# How does a candlestick chart work?

In reality, the interpretation of a candlestick chart does not differ much from the interpretation of any other graph. In the investment world, the time frame is indicated on the x-axis and the price on the y-axis. The big difference is the notation in the graph. In the investment world, the standard line graph is generally not used, instead, they use a concept that was used for the first time in 1700 by a Japanese rice maker: The Candlestick. This article will briefly explain the following issue: how does a candlestick chart work?

A candlestick consists of a body and a shadow. The body indicates the opening and close within the viewed timeframe. If the price closes higher than where it opened, then the body generally has a green colour. If it closes lower than where it opened, the body’s colour is generally red.

The shadow, the line above and below the body, indicates the highest and lowest points. It may occur that the price reaches a higher or lower level than the opening or closing level. The shadow is always a line above and / or below the body.

## What makes a candlestick chart?

In case the time frame is set to 1 minute, the body will display the opening and closing price in that minute as well as the highest and lowest points within this minute, by means of the shadow.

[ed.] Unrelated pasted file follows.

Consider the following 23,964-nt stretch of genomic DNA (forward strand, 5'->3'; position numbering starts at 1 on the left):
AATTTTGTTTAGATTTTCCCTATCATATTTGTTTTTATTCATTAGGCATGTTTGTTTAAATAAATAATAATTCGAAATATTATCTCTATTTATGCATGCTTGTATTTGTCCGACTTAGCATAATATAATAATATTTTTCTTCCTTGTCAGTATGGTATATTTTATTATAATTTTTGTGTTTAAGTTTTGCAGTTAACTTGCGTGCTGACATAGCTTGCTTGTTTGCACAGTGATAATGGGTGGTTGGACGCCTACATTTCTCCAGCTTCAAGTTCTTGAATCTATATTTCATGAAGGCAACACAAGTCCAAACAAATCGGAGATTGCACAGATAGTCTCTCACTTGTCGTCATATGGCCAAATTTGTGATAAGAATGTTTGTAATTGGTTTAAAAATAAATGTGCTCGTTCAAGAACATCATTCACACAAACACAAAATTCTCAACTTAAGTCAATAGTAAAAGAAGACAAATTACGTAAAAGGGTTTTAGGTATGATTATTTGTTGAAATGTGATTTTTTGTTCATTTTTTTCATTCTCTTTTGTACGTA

At the end of this minute, a new candlestick will appear that will do the same for the next minute. In this way, there is a chart consisting of candlesticks.

To show exactly how a candlestick is created, it’s easy to view the price of 5 of these 1 minute candles mentioned above.

We now see where the price opened in the 5 minute timeframe, as well as the highest and lowest points, and where the price closed.

• The point at which the first 1 minute candle started was the start of the 5 minute candle body.
• The highest point from 1 minute graph corresponds to the top shadow of the 5 minute candle.
• The point at which the last 1 minute candle closed indicates where the body of the 5 minute candle closes.
• The lowest point in the 1 minute graph corresponds to the lower shadow of the 5 minute candle.

All candlesticks are constructed in this way. It does not matter if we look at a timeframe of minutes or hours, or even days or weeks. The interpretation remains the same.